Text clients reviewed 3: Radegast

We’re all familiar with the Second Life Viewer in one flavour or another. But what about the non-graphical “lightweight” clients that are available for accessing SL when using a “full” Viewer isn’t always an option?

Like the Viewer, these “lightweight”, or text-only clients come in a number of flavours, some of which can run on computers and others on mobile devices. Given I don’t have a suitable mobile device, I thought it might be interesting to take a look at the former, focusing on the Windows platform, and given some kind of insight into their features and capabilities for those who have never used them. So over the course of three articles, I’ll be taking a look at Libretto, Metabolt and Radegast – all of which are on the SL TPV Directory, and all are still very much under enhancement.

Radegast

  • Platform(s): Windows / Linux (Windows reviewed)
  • Available from: http://radegast.org/wp/
  • Version reviewed: 1.28.872

Radegast pitches itself as , “Light-weight feature rich non-graphical client, ideal for situations where full 3D rendering client is less than ideal option, for instance, an office environment, running on low performance computers and similar” – and given just what the client is capable of, this is something of an understated description.

Unlike Metabolt and Libretto, which I’ve also reviewed as a part of this series, Radegast is available in both a Windows and a Linux flavour – although it is the Windows version that is investigated here. Comprising a downloaded .EXE installer, the client installed itself easily enough and when started presented a very professional-looking log-in / splash screen featuring a crisp and clean design.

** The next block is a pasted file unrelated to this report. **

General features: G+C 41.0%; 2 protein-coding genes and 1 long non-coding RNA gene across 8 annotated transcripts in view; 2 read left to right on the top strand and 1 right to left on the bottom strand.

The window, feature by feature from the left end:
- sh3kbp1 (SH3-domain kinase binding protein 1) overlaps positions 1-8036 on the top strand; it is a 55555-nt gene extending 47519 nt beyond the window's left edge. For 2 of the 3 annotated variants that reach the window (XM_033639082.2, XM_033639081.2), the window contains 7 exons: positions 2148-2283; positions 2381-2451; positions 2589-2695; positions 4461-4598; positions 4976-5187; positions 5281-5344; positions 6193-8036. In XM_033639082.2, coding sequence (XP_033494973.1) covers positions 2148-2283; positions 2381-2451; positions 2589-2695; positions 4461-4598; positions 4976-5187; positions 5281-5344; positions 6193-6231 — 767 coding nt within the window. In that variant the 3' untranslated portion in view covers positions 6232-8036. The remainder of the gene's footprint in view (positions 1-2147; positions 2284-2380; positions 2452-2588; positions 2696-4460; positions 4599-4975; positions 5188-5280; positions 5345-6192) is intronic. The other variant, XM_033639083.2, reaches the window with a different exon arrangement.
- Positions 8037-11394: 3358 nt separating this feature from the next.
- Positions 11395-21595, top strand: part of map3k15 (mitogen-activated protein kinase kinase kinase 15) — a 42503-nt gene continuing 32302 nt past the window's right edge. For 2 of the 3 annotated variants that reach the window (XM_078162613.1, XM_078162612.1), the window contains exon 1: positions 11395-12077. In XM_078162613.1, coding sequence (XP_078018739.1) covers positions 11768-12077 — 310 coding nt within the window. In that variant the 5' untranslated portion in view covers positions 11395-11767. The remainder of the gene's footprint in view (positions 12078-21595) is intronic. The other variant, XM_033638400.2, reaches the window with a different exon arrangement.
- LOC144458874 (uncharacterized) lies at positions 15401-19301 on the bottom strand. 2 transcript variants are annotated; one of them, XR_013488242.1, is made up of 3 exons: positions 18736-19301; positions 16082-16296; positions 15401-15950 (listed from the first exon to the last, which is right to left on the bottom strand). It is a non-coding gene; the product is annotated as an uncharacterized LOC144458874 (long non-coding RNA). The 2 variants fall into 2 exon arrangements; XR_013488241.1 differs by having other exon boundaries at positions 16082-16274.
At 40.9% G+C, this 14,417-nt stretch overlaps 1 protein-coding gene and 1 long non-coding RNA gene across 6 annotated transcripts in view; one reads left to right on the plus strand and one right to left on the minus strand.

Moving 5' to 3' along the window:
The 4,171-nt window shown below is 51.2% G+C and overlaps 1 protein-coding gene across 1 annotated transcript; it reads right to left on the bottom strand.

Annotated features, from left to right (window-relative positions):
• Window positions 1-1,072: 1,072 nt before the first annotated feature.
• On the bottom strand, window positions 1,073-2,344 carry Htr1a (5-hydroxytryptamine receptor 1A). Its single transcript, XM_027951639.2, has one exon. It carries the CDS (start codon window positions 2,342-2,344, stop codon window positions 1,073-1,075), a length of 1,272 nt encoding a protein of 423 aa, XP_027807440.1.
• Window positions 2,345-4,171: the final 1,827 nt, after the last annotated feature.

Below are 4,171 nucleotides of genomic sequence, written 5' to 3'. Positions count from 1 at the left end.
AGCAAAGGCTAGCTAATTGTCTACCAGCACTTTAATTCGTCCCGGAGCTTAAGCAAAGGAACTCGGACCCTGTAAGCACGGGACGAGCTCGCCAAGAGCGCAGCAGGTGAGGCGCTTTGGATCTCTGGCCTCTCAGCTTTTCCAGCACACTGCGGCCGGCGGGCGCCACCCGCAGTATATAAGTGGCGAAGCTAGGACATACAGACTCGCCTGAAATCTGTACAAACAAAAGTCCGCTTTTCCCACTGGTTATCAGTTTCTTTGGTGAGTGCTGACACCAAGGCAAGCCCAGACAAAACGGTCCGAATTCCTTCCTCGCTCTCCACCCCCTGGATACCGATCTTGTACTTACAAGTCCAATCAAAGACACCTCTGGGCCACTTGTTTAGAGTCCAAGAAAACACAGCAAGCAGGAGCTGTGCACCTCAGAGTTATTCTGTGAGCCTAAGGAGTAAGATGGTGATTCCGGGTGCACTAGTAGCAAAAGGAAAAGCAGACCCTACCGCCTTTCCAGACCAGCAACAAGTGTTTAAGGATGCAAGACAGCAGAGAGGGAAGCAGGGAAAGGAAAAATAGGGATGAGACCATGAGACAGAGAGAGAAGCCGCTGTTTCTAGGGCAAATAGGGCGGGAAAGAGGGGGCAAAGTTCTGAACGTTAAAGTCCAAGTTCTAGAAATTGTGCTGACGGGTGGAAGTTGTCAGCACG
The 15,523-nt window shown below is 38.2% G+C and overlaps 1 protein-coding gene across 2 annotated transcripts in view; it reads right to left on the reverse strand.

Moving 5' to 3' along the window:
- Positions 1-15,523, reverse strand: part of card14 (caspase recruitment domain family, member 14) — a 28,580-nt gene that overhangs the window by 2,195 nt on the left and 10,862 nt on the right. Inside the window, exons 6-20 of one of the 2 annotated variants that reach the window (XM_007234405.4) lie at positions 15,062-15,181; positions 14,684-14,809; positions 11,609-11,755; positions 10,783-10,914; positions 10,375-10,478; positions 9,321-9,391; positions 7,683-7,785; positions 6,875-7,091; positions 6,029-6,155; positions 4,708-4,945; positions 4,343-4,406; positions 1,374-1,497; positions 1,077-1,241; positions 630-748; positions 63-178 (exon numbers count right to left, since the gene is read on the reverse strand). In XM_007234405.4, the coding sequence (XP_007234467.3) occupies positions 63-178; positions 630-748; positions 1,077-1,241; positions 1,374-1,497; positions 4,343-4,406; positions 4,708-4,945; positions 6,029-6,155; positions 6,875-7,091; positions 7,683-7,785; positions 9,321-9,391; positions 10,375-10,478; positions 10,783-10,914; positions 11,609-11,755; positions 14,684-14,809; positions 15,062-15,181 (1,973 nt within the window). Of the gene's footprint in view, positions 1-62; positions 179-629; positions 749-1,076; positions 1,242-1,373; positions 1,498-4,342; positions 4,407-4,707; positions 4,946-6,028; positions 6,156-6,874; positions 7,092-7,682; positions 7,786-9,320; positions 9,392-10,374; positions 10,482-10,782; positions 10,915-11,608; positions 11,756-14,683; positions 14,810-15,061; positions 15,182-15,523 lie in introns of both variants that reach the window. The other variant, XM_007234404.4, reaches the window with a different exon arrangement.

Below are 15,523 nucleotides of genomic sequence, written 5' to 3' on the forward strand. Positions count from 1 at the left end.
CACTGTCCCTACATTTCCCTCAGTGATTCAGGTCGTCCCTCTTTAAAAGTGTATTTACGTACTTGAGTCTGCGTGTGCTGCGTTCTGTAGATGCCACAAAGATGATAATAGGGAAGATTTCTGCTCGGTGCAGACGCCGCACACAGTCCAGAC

Following Viewer 2’s example, Radegast dispenses with requesting your first name and last name in individual fields, but simply asks for your user name and password. Beneath these are options to enter / select your preferred log-in location and to select your preferred grid Use the drop-down list or supply the required uri; the grid will automatically be added to the list).

Once logged-in, you are transferred to the chat window, as shown below.

Menus

  • File: provides options to upload images / objects, start another Radegast session (so you can log-in another avatar), the ability to disconnect / reconnect to SL with the current avatar without needing to manually log-in; and an option to quit Radegast
  • World: presents a set of familiar in-world actions, such as setting Fly, Always Run, Ground Sit, Stand, Stop all Animations, set Busy / Away,create a landmark, teleport home, etc. Two interesting options are also offered: the ability to change your Display Name, and the ability to view parcel / region information (and, if you own the sim, to restart it)
  • Tools: access a series of tools, the majority of which are self-explanatory, and of which My Attachmentsis most interesting, as this displays a list of attachments worn by your avatar, allowing you to:
    • VIEW any attachment in an image window where you can rotate it, zoom in and out on it, etc.
    • TOUCH it (if it is a scripted object) to access and use the associated menu – just as you would if you were using a regular Viewer.
  • Plugins: Allows you to run / manage additional Radegast plugins (which fall outside the scope of this review in consideration of article length)
  • Help: (extreme right of Radegast window) accesses a comprehensive set of help options, including a useful set of keyboard shortcuts.